I’m currently re-reading, on-line, this novel, as mentioned above, because I find it so fascinating. Not only the story, but it’s writing technique. The narrator of the story could be considered this novel’s main character, and an unbelievable one. The narrator is married to this upper-class, Connecticut woman, with whom he has never had conjugal relations. She told him when they married that she couldn’t sleep with him because she has a bad heart and the excitement could kill her. However, she has affairs with other men, and her husband, the narrator, doesn’t suspect, can’t imagine it even. He spends 9 years of his life taking care of this woman with a bad heart, by shielding her from anything that might be disturbing, and accompanying her to health spas, when there is nothing wrong with her heart. It was just all a story. What amazes me is how people in life live in their own little bubbles and don’t know what is going on around them, and then when they wake up, if they ever do, it’s really a traumatic experience. The narrator of this story, can’t wake up and see the truth, because it would destroy him, but what is also remarkable is that there is another woman in this story who is sympathetic enough to understand that and protect him from the truth.
I think there’s a big difference between people who have to work for a living and those who don’t. That aspect of life puts another quantity into the equation, which gives a different result after the equal sign. People who work complain that they haven’t enough time for themselves, but people who have all the time in the world for themselves complain, too. People I’ve known who work wished that they didn’t have to, and the people who don’t work wished they had a job. In this novel no one has to work for a living, but Ashburnham does somewhat by acting as an administrator of his properties.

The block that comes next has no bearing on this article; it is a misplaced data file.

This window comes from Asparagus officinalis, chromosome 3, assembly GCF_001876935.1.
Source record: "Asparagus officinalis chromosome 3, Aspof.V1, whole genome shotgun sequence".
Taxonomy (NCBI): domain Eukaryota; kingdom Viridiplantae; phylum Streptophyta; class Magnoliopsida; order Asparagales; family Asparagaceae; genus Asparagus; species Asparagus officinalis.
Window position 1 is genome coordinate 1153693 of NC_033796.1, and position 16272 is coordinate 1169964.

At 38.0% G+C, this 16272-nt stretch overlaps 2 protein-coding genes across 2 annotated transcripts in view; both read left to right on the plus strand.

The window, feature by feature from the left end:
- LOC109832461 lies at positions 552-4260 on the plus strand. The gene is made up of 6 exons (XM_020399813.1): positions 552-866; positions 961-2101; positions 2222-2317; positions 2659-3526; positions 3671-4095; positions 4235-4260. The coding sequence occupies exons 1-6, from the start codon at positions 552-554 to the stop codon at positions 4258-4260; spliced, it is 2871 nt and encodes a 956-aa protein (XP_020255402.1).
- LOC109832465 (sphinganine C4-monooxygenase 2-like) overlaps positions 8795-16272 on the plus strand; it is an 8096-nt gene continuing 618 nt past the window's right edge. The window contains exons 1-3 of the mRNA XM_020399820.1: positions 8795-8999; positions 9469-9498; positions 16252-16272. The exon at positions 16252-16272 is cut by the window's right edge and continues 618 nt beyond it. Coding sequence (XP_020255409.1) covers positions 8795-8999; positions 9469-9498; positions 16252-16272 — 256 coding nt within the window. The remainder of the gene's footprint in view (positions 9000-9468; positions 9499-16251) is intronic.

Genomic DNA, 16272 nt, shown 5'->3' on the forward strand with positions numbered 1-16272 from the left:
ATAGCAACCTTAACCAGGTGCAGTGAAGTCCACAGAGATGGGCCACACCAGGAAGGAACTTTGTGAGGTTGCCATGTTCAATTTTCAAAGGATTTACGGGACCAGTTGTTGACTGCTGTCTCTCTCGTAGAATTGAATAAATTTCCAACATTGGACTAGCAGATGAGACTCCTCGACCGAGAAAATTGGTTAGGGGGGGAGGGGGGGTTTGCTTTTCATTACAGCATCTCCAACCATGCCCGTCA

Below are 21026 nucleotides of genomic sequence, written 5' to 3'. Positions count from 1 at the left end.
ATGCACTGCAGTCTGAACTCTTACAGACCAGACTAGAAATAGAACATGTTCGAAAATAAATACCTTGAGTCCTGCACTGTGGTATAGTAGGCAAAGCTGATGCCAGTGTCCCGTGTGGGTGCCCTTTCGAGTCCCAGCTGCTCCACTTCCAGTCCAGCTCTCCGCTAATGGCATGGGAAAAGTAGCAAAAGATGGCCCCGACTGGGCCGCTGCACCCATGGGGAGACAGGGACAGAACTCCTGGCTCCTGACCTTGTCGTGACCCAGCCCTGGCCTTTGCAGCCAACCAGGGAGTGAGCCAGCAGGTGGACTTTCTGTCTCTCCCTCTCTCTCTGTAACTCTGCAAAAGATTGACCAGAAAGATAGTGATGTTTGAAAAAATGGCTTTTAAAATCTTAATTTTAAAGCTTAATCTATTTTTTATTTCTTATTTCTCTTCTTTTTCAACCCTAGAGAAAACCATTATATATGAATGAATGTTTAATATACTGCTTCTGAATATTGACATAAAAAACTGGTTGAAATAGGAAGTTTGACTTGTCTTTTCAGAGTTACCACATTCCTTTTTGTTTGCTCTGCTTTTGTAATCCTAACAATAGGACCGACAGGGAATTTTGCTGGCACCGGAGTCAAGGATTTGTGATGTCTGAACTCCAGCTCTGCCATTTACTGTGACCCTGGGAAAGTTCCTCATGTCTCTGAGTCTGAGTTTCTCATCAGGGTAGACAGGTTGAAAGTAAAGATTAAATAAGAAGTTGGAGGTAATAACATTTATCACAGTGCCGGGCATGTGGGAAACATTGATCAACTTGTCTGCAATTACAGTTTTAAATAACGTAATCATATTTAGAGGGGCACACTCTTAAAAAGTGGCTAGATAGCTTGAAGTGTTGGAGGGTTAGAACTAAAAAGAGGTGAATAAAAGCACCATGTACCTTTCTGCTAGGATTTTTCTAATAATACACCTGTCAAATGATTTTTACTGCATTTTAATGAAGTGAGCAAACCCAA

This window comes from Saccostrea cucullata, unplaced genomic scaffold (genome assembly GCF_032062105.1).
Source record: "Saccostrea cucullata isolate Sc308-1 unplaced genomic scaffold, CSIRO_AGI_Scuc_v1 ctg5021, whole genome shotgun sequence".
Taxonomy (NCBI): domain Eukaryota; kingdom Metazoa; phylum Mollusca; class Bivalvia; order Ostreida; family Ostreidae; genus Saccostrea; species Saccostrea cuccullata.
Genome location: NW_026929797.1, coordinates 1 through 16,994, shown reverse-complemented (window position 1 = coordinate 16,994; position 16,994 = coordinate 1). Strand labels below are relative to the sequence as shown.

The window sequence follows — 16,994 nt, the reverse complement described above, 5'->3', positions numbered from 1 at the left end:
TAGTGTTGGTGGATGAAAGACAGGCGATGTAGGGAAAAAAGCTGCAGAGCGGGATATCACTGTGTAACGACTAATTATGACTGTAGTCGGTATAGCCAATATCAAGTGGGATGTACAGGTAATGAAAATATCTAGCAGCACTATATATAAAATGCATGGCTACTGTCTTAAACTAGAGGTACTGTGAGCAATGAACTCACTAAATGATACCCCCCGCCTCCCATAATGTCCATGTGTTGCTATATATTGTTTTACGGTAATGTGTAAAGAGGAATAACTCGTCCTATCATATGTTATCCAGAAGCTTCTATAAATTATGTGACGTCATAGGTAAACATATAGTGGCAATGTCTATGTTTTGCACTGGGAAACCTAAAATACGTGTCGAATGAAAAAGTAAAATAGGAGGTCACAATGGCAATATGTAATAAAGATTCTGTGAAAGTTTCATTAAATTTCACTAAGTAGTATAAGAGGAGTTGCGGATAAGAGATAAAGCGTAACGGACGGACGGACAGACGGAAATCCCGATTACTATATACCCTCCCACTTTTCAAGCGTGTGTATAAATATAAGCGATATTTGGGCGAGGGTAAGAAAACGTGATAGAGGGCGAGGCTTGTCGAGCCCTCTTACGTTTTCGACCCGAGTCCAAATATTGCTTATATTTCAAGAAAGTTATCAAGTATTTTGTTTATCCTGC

I just reached this line in the story– the narrator says:
“I don’t know that analysis of my own psychology matters at all to this story.”
The irony is that his psychology is probably the primary point of the story. This aspect of novel writing, in which the narrator is so much of the story, was an early 20th century characteristic of fiction. One doesn’t find that in 19th century novels. In 19th century novels, the narrator is usually impersonal.
“The Good Soldier” was made into a film for TV that appeared on PBS, which you might be able to get a copy of on Amazon or at your library. It’s good, but not nearly as good as the book, because the film is just the plot with no psychology–the essence of the novel. A man married to a woman for 9 years, for whom he was only a nursemaid. The most interesting aspect of this is that this man is the narrator of the story. You miss that from watching the film about these very proper, good, British people. The story also shows how one can’t tell anything from appearances.
I found this website called DailyLit where they send by email a few pages a day from the novel of your choice. I think it’s a great way to go through a novel, if you haven’t much time to spare for reading.
an affair with the writer Jean Rhys, who wrote a novel about their affair called “Quartet.” I started reading Quartet, but didn’t really find the characters very interesting. I read her novel “After Leaving Mr. Mackenzie” which was okay, but again, I don’t find her characters all that deep or interesting like I did in The Good Soldier. Both After Leaving Mr. MacKenzie and Quartet take place in Paris. As I read these books, I kept thinking about my own Paris experience, which made me feel frustrated because I want to go back to Paris so much, but can’t.